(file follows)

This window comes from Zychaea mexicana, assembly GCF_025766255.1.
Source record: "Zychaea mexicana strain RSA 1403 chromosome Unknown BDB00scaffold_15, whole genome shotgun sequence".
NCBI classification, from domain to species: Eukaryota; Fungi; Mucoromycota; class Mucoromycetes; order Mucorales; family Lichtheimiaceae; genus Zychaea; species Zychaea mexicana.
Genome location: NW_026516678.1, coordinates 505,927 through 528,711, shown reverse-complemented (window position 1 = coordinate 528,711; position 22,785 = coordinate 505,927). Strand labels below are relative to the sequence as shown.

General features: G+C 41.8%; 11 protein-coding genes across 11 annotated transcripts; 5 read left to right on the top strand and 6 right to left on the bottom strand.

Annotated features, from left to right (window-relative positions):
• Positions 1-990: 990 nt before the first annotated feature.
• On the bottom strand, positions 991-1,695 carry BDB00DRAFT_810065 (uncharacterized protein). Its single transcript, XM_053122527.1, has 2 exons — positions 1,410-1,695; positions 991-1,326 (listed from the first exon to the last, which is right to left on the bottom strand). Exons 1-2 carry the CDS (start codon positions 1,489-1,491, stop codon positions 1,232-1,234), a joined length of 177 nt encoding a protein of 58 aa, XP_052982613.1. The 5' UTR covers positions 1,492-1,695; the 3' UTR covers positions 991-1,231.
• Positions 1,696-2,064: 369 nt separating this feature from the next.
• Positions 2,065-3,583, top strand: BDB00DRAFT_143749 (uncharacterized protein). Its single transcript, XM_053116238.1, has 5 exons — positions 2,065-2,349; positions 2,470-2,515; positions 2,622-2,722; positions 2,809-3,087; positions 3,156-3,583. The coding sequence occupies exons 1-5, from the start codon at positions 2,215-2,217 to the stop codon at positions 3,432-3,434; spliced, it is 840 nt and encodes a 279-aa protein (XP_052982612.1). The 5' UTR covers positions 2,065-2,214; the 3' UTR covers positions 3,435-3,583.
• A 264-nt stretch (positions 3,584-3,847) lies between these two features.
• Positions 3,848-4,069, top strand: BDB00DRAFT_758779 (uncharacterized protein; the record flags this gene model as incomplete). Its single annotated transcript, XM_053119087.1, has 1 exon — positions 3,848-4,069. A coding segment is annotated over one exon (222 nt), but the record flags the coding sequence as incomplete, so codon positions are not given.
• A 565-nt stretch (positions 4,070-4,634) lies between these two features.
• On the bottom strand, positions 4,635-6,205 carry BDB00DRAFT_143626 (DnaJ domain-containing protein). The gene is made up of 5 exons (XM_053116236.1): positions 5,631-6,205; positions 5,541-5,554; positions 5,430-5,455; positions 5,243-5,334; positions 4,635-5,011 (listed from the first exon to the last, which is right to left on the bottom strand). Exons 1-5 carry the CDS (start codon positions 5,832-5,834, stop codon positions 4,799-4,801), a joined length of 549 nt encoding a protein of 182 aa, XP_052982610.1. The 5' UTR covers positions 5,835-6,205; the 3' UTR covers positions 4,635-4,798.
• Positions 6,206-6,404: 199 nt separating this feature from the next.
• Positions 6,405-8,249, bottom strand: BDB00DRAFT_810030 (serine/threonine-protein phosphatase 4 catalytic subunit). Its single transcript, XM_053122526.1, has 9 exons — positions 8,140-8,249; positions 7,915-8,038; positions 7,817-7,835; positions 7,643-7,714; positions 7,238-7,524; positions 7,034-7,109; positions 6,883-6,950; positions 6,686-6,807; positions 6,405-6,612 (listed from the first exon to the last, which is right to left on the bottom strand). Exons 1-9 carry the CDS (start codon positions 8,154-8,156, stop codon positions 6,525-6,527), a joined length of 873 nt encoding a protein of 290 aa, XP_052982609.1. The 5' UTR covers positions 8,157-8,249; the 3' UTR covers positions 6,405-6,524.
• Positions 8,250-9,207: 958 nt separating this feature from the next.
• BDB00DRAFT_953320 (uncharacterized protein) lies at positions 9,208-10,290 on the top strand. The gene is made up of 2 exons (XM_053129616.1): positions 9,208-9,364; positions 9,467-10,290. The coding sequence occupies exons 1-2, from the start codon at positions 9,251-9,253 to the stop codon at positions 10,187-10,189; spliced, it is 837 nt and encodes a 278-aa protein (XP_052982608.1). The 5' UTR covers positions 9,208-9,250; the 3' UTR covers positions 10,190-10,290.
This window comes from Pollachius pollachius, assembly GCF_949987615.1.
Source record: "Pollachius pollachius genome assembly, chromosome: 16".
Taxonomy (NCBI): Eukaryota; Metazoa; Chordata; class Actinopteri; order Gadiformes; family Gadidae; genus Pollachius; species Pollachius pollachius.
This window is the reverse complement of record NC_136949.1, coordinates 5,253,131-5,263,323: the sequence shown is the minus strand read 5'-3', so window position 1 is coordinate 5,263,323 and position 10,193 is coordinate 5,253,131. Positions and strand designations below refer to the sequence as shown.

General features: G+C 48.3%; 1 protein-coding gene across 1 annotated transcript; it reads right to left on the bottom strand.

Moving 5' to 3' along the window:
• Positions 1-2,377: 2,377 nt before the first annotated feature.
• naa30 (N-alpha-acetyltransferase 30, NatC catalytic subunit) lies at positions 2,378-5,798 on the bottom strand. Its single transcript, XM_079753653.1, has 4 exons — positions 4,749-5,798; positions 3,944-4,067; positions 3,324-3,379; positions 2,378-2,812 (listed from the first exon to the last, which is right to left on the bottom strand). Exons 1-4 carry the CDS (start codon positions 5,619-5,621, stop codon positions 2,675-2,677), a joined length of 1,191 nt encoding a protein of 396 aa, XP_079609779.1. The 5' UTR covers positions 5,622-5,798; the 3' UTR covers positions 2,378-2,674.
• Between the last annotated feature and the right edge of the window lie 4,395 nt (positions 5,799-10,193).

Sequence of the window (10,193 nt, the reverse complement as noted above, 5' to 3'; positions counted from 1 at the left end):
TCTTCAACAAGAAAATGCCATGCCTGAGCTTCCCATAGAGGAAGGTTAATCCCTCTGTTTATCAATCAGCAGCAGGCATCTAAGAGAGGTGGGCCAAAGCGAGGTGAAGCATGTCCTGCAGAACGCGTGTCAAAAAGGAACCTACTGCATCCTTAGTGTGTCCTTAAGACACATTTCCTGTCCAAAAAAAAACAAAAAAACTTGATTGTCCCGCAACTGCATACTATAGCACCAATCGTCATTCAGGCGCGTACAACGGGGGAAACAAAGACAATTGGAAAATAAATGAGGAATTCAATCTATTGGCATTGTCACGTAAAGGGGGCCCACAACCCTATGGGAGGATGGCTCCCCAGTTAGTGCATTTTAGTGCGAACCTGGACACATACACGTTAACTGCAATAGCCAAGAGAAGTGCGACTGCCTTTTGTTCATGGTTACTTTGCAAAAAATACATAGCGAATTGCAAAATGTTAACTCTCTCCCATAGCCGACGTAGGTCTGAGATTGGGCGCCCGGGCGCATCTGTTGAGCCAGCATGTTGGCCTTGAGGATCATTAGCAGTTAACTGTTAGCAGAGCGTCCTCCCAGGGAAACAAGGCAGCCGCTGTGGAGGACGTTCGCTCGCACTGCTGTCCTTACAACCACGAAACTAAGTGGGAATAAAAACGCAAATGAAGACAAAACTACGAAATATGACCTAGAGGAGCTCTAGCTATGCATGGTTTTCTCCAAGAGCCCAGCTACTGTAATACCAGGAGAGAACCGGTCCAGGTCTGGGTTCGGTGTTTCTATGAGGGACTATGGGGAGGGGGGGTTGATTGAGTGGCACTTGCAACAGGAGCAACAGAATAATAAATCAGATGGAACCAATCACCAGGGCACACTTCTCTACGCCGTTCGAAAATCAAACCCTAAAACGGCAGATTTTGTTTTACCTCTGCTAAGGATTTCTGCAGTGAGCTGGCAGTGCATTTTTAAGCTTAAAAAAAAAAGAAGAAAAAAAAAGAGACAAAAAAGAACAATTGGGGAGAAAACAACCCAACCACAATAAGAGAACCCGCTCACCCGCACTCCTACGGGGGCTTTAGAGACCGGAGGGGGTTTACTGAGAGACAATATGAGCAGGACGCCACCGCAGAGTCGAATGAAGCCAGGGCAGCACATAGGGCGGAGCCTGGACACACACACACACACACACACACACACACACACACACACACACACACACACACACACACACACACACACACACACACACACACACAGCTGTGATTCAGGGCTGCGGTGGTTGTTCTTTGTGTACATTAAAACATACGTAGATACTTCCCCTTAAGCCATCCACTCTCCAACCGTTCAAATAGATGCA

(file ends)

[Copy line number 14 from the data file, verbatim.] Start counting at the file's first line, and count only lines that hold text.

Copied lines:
• On the bottom strand, positions 4,635-6,205 carry BDB00DRAFT_143626 (DnaJ domain-containing protein). The gene is made up of 5 exons (XM_053116236.1): positions 5,631-6,205; positions 5,541-5,554; positions 5,430-5,455; positions 5,243-5,334; positions 4,635-5,011 (listed from the first exon to the last, which is right to left on the bottom strand). Exons 1-5 carry the CDS (start codon positions 5,832-5,834, stop codon positions 4,799-4,801), a joined length of 549 nt encoding a protein of 182 aa, XP_052982610.1. The 5' UTR covers positions 5,835-6,205; the 3' UTR covers positions 4,635-4,798.